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Main facts behind crisis in Ukraine

03 December 2013
by eub2 -- last modified 03 December 2013

Ukraine is undergoing its deepest political crisis since the 2004 pro-democracy Orange Revolution as it once again chooses between keeping ties to old master Russia and tying its future more closely with the West.


(KIEV) - Ukraine is undergoing its deepest political crisis since the 2004 pro-democracy Orange Revolution as it once again chooses between keeping ties to old master Russia and tying its future more closely with the West.

Here are some of the main facts behind the tumult in Ukraine and what prompted more than 100,000 people to come out in protest on Kiev's iconic Independence Square.


In a surprise move, Ukraine capped years of difficult negotiations last week by rejecting a landmark trade deal with the European Union that would have opened the ex-Soviet state's way to future membership in the 28-nation club.

Ukrainian officials eventually admitted that the U-turn resulted from pressure by Russia, which threatened painful sanctions in order to keep its historic vassal from falling under further Western influence.

But the decision has only contributed to widening the cracks between Ukraine's pro-European western regions and its Russian-speaking eastern industrial heartland.

The EU deal failure also stemmed from President Viktor Yanukovych's refusal to free his political foe Yulia Tymoshenko, a former prime minister whose jailing for seven years in 2011 the West views as a case of selective justice.


The opposition initially wanted see Yanukovych sign the so-called Association Agreement with the European Union and ensure Tymoshenko's release.

But his failure to sign the deal in Vilnius on Friday and a violent police crackdown on protesters in the early hours of Saturday has hardened those demands.

The three main opposition parties in parliament now want both the president and his cabinet to step down and call snap elections.

Opposition supporters have so far set up a tent city on Independence Square, blocked the main government building, occupied Kiev's City Hall, and called for a general strike that has seen officials walk off their jobs in some western regions.

Unlike the peaceful three-week uprising of 2004, these protests have on several occasions turned violent as riot police clashed with protesters, leaving many wounded on both sides.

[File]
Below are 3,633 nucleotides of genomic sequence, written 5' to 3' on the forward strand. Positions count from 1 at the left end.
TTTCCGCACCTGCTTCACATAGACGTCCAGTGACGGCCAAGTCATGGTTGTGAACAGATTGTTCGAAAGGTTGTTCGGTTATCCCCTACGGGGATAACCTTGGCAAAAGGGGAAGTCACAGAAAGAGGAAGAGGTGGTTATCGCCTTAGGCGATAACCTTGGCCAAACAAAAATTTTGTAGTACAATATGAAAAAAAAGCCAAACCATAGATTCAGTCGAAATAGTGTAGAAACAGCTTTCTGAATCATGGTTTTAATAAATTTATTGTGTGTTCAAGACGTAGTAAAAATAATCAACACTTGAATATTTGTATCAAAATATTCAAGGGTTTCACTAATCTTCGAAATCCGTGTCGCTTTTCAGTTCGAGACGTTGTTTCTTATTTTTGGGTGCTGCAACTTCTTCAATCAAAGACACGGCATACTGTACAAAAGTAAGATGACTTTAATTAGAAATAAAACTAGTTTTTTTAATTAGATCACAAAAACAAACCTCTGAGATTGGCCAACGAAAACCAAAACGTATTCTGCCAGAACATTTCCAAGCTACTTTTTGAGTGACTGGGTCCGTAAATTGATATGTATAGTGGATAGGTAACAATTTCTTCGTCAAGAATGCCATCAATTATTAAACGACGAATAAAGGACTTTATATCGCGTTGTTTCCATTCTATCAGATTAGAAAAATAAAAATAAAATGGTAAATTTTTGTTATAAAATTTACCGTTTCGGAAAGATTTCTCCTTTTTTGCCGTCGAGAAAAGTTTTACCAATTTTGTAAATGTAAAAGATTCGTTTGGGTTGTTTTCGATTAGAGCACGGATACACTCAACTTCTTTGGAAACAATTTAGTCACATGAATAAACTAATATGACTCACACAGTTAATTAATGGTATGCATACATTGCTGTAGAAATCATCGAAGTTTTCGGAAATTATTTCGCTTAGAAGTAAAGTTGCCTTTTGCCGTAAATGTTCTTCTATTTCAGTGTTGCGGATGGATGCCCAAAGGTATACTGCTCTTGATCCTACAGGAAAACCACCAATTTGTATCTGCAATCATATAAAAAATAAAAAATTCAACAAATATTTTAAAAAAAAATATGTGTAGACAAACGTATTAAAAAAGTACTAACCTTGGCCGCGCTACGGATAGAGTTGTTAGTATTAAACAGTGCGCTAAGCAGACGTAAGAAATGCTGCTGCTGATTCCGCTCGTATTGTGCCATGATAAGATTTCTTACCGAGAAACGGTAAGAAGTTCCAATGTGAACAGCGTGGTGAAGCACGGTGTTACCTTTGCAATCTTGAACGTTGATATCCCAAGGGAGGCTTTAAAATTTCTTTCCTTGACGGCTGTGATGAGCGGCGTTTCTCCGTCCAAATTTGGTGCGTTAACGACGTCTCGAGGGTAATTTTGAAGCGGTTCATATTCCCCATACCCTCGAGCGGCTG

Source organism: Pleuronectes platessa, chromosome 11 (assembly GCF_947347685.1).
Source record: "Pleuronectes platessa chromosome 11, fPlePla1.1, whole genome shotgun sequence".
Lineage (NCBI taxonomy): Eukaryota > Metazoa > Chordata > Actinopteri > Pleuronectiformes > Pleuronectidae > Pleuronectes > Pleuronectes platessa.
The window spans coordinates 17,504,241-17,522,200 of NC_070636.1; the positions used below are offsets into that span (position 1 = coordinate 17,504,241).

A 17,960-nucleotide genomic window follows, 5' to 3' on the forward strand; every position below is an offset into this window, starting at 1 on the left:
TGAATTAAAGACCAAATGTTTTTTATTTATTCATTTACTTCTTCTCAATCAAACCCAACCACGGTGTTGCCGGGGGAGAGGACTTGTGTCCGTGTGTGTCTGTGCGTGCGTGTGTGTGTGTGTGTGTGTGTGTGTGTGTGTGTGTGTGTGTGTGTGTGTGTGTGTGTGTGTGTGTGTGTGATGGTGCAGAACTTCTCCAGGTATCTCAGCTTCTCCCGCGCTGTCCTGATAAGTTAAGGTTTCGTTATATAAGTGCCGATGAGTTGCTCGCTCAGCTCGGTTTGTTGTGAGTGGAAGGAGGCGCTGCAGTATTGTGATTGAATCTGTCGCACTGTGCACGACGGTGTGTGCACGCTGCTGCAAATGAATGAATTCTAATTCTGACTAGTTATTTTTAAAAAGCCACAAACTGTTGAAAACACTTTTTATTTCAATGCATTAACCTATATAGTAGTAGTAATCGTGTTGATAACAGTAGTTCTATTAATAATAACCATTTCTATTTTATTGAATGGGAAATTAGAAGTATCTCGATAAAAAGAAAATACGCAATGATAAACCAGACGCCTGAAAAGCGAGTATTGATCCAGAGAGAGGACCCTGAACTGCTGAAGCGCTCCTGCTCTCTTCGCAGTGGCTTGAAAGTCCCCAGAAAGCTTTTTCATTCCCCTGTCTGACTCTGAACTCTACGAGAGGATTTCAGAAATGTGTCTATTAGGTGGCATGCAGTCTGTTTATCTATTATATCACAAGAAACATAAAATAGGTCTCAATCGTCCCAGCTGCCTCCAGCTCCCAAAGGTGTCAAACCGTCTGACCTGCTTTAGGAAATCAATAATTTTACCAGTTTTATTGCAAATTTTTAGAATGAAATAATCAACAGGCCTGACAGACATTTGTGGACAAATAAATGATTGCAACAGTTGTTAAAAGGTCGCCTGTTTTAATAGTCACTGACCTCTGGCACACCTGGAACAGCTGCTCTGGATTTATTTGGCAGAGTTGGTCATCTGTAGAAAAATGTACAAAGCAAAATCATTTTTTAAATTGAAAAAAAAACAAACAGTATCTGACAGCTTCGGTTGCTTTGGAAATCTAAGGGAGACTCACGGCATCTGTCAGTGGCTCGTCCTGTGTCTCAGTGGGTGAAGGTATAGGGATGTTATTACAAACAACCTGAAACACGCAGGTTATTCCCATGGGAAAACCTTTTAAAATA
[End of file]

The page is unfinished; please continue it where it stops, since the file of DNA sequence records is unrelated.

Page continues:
Russian President Vladimir Putin has called the USSR's collapse one of history's great tragedies and now wants to see the former Soviet states loosely realigned in a Moscow-led trade and military bloc.

The central part of Putin's vision involves a so-called Customs Union that besides Russia already includes Belarus and Kazakhstan.

Putin wants to build this alliance into an economic counterweight to the European Union, a dream all but impossible to achieve without Ukraine's involvement.

Putin hinted this week that the protests have somehow been instigated by Western countries, calling them "pre-planned" and saying they "seem more like a pogrom than a revolution."

During a visit to Yerevan on Monday, Putin sent a clear signal to Kiev, showing the economic advantages of remaining under Moscow's wing by slashing Armenia's natural gas price by 30 percent.

Armenia had until September also been eyeing an Association Agreement with the European Union, but is now entering negotiations to join Russia's Customs Union.


The European Union has called on both the authorities and the opposition to show restraint, saying it is ready to resume talks with Ukraine's government on the Association Agreement.

Lacking influence on the course of events in Kiev, however, Brussels has made no fresh efforts to persuade Yanukovych to adopt a more flexible position.

EU officials will be hosting a Ukrainian trade delegation this week, but not much immediate progress is expected.


Under pressure from both the east and west, Ukrainian officials have taken contradictory steps that suggest a leadership crisis.

Prime Minister Mykola Azarov on Monday denounced the protests as an attempted "coup". But on Tuesday, he offered a formal government apology for the excessive use of police force.

Yanukovych insists his government still hopes Ukraine will one day join the European Union, but has put forward new financial conditions for any association deal.

In the coming days, meanwhile, Yanukovych plans to visit Russia to sign a "cooperation roadmap" with Putin.

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